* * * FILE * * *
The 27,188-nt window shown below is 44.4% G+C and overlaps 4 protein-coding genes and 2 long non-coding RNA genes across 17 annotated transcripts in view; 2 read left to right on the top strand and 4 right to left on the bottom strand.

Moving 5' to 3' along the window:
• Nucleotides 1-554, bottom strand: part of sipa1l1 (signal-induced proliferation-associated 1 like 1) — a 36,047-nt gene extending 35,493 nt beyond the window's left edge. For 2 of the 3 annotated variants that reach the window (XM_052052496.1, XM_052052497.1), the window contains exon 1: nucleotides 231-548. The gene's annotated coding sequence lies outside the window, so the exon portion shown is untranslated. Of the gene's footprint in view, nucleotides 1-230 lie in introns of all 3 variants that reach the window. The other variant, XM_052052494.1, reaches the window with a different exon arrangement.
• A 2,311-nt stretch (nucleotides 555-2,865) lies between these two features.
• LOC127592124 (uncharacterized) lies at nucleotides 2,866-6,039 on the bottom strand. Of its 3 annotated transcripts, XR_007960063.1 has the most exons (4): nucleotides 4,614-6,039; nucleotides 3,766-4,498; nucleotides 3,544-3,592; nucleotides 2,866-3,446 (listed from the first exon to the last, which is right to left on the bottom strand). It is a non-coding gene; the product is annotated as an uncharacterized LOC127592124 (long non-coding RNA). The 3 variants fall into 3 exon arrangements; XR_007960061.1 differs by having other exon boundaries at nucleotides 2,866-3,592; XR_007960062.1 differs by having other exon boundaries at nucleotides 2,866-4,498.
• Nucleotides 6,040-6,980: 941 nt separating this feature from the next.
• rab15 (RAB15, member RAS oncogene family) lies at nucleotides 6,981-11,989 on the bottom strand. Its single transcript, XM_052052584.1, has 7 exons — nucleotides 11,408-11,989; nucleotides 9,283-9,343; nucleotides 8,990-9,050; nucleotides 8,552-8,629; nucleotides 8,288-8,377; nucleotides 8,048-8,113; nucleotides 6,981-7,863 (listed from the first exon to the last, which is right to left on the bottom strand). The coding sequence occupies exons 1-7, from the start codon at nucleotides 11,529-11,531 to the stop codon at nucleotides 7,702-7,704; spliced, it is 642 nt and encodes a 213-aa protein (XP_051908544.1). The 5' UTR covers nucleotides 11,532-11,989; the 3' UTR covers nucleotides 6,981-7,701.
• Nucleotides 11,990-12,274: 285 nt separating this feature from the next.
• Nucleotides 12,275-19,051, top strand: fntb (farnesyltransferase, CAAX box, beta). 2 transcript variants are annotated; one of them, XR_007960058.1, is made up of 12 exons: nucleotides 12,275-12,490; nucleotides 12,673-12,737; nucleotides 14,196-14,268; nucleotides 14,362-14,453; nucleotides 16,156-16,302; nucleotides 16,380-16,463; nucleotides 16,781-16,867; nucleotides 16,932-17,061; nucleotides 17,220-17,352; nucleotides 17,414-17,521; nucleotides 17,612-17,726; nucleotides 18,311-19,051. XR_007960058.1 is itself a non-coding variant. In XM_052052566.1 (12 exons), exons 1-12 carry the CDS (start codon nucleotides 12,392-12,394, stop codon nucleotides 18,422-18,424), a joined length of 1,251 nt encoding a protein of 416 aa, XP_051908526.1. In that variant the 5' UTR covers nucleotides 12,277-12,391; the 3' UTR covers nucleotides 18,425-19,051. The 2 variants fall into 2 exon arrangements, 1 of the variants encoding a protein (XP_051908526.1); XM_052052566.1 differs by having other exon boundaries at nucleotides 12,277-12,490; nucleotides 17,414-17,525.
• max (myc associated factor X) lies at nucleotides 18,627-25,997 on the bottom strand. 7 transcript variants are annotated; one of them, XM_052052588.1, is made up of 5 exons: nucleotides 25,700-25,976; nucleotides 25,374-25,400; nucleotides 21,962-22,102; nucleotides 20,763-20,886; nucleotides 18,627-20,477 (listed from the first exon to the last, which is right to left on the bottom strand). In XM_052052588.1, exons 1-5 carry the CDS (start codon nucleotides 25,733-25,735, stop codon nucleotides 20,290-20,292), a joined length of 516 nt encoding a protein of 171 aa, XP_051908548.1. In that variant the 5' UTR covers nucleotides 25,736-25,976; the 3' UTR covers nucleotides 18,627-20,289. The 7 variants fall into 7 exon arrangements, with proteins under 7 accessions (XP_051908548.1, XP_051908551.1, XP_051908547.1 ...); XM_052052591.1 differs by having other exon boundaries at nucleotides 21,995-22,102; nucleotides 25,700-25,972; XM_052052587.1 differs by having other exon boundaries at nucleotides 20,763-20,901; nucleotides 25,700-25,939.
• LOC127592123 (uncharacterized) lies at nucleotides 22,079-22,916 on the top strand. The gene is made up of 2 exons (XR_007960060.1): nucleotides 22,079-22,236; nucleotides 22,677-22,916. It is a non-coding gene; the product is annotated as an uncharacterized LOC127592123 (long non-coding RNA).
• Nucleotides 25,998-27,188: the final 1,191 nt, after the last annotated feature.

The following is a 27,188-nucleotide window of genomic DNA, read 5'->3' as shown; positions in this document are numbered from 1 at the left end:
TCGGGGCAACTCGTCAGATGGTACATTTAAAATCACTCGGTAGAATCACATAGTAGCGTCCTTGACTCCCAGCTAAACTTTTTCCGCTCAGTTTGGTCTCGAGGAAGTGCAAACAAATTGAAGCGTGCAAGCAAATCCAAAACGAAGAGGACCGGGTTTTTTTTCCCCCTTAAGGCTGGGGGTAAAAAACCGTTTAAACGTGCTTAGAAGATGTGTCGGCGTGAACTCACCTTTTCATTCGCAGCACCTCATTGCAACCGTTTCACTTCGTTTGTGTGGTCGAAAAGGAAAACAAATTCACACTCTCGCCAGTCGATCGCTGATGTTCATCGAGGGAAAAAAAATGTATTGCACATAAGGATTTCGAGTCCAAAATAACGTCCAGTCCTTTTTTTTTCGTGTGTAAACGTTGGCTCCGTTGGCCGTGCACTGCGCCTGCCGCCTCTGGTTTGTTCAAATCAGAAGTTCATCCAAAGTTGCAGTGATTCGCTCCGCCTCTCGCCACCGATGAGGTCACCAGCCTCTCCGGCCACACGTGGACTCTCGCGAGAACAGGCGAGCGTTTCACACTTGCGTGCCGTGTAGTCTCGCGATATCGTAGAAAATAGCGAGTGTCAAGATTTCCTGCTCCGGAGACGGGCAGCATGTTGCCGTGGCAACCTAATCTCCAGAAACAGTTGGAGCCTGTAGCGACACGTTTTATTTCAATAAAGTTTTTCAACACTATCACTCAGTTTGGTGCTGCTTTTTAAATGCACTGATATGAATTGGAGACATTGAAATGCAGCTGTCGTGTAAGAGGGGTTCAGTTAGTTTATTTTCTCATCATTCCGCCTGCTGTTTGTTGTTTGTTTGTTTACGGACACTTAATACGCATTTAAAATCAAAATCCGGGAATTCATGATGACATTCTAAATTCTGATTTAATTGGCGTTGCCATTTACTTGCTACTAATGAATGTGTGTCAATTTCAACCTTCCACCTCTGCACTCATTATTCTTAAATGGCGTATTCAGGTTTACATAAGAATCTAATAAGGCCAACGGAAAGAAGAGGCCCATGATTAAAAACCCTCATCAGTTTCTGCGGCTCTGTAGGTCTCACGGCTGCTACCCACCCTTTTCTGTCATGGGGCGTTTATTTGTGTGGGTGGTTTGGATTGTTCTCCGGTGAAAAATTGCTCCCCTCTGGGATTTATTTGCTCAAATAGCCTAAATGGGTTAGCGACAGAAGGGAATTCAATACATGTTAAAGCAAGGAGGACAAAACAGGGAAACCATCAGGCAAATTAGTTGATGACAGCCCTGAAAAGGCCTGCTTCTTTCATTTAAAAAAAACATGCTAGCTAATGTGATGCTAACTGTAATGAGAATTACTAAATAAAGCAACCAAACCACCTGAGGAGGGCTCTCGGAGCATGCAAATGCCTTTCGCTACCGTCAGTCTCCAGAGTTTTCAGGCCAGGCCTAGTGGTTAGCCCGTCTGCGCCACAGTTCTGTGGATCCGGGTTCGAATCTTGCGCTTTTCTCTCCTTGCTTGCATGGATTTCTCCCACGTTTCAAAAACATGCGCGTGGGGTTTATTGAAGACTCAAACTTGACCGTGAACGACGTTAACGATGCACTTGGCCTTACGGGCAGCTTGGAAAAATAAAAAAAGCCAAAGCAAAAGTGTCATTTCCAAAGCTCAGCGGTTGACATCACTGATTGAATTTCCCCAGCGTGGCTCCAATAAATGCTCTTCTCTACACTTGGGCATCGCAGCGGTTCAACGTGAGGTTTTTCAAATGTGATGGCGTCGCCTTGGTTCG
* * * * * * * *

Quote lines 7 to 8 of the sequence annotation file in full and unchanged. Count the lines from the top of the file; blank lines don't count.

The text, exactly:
• rab15 (RAB15, member RAS oncogene family) lies at nucleotides 6,981-11,989 on the bottom strand. Its single transcript, XM_052052584.1, has 7 exons — nucleotides 11,408-11,989; nucleotides 9,283-9,343; nucleotides 8,990-9,050; nucleotides 8,552-8,629; nucleotides 8,288-8,377; nucleotides 8,048-8,113; nucleotides 6,981-7,863 (listed from the first exon to the last, which is right to left on the bottom strand). The coding sequence occupies exons 1-7, from the start codon at nucleotides 11,529-11,531 to the stop codon at nucleotides 7,702-7,704; spliced, it is 642 nt and encodes a 213-aa protein (XP_051908544.1). The 5' UTR covers nucleotides 11,532-11,989; the 3' UTR covers nucleotides 6,981-7,701.
• Nucleotides 11,990-12,274: 285 nt separating this feature from the next.